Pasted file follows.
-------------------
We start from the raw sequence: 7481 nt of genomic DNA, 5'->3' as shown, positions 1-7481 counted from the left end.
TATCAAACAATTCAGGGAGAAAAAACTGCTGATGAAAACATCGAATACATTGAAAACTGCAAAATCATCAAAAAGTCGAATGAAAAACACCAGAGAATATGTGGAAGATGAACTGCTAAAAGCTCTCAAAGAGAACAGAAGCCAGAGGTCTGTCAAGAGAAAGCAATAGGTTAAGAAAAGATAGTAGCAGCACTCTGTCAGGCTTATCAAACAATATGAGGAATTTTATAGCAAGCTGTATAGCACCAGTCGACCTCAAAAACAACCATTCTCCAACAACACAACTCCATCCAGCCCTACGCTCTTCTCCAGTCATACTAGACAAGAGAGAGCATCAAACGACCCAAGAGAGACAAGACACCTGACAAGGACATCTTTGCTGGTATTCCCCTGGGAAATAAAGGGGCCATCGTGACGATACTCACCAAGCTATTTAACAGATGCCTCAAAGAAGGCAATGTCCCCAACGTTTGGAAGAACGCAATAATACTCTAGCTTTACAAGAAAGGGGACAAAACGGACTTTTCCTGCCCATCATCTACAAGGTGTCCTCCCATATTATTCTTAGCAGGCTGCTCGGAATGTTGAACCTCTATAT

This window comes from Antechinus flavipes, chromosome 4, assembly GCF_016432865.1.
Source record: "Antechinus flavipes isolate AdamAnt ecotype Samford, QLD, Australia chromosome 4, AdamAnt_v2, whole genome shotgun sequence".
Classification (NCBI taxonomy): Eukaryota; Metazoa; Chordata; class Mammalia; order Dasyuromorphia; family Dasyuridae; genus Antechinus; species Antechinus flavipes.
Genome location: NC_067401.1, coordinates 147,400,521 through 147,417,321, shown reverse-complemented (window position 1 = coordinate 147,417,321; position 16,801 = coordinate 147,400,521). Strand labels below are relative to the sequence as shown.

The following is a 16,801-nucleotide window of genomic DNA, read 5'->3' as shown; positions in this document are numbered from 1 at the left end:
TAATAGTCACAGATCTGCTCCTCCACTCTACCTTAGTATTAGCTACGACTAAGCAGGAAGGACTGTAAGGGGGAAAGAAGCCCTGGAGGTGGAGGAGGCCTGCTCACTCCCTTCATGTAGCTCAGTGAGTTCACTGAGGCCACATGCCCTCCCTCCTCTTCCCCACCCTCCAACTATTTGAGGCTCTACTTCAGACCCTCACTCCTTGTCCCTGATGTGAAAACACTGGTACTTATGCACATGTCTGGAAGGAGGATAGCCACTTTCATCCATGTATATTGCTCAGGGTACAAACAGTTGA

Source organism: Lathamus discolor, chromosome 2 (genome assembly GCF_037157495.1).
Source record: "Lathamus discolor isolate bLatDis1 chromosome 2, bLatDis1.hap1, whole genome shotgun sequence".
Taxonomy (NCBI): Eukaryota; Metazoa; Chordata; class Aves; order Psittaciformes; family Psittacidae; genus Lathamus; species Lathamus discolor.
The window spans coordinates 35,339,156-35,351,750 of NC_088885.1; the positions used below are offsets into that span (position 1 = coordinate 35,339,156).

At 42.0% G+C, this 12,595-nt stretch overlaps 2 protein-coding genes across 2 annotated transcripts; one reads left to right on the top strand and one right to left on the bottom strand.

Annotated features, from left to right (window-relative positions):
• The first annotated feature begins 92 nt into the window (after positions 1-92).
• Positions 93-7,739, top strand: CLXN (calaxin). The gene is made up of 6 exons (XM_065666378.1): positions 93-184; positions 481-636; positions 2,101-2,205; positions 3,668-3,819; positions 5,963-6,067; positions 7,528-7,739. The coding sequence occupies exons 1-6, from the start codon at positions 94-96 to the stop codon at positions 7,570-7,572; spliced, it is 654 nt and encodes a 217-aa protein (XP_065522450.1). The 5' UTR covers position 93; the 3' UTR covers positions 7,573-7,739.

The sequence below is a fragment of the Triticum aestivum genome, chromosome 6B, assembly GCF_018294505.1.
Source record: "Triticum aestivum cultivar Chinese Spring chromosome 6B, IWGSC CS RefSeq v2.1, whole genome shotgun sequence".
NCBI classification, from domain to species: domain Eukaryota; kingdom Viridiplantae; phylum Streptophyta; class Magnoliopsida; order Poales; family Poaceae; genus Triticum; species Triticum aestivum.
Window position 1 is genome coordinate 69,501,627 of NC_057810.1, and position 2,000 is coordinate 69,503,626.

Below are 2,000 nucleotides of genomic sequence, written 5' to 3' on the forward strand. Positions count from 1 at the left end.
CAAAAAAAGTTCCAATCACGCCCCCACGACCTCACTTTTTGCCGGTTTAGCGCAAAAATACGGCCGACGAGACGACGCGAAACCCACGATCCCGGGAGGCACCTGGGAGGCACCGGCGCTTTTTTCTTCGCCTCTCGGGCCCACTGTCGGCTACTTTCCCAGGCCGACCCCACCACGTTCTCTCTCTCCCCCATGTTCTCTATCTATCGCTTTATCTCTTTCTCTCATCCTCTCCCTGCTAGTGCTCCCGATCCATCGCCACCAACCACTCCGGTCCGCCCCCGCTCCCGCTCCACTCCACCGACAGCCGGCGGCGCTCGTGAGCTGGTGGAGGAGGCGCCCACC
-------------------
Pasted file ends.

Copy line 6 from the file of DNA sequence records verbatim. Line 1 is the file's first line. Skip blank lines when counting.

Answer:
Genome location: NC_067401.1, coordinates 147,400,521 through 147,417,321, shown reverse-complemented (window position 1 = coordinate 147,417,321; position 16,801 = coordinate 147,400,521). Strand labels below are relative to the sequence as shown.